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Old 28th October 2012, 08:22   #12677  |  Link
6233638
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Quote:
Originally Posted by Deim0s View Post
I use a Dump Filter from GraphStudioNext. Further open the raw-file in Adobe Audition (Import -> Raw Data).
Thank you, I have now exported this to a raw file (32-bit Float, 48kHz) and also converted that to a 24-bit, 48kHz FLAC using Audacity for easier playback.

http://www.filedropper.com/thunder

There does not appear to be any clipping (this is at 2.24 LFE) but I am still hearing that crackling noise when including any significant amount of LFE in the downmix.

Can anyone confirm that they hear it in these files? I suppose there's always the possibility that it's my audio setup.


I'm also hearing it when I set the LAV mix to:
Center: 0.0000
Surround: 0.0000
LFE: 1.0000
Which makes me think that either something in my audio setup is causing that crackling with LFE, or it's part of the encoded audio.

Last edited by 6233638; 28th October 2012 at 08:25.
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Old 28th October 2012, 08:34   #12678  |  Link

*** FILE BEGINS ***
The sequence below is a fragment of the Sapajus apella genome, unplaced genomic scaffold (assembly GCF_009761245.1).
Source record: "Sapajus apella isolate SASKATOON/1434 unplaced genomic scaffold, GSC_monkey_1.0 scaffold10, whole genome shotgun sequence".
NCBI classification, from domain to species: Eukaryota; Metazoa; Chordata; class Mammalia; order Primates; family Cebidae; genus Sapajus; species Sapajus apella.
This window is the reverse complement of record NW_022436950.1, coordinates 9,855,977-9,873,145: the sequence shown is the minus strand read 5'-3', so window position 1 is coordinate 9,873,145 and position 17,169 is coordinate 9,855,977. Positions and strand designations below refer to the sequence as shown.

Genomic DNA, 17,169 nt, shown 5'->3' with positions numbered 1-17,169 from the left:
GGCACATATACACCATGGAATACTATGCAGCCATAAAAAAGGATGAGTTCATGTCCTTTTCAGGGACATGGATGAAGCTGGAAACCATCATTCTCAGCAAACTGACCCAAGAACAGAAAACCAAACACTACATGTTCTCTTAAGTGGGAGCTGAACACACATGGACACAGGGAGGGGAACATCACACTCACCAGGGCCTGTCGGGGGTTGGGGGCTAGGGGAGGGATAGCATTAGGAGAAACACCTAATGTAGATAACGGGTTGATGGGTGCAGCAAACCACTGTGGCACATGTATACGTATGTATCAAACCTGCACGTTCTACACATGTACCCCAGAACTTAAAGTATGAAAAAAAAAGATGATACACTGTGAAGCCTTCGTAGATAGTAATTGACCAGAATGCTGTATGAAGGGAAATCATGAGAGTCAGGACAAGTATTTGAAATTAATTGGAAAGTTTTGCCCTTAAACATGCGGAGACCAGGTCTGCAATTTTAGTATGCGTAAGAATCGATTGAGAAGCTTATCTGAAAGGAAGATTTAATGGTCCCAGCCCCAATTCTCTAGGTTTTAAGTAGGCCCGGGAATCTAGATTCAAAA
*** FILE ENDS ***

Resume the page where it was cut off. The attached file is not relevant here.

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So normalization scales floats to (0.0, 1.0) to prevent clipping/overflow, right? Shouldn't this always be performed if integer output is explicitly requested, then?

EDIT: Yes, 6233638, i can definitely hear the crackling, but it seems to affect mainly the high frequencies here. No overflow/clipping. Don't think is has something to do with the LFE.

EDIT 2: Yes, LFE channel is still crackling. Peak meter still shows no overflow (or it is to fast for me to see). Crackling still seems to be mainly in the high frequencies. How can that be?

Last edited by bugmen0t; 28th October 2012 at 09:01. Reason: answer 6233638s questions again
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Old 28th October 2012, 08:41   #12679  |  Link
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So of course immediately after that last post, it occurred to me to disable mixing in LAV and just dump a raw 5.1 file instead.

This is the LFE channel on its own: http://www.filedropper.com/lfe

Can anyone confirm the crackling in it, or is something going wrong in my audio setup?


Quote:
Originally Posted by bugmen0t View Post
So normalization scales floats to (0.0, 1.0) to prevent clipping/overflow, right? Shouldn't this always be performed if integer output is explicitly requested, then?
I would assume that's what Normalization does.
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Old 28th October 2012, 08:49   #12680  |  Link
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LAV does not perform normalization. Don't confuse "Matrix normalization" with actual Normalization. Matrix normalization only normalizes the matrix coefficients, so that the sum of the coefficients for one channel never exceeds 1.0. If the audio is spiking over 1.0 before mixing, it will still do that after mixing.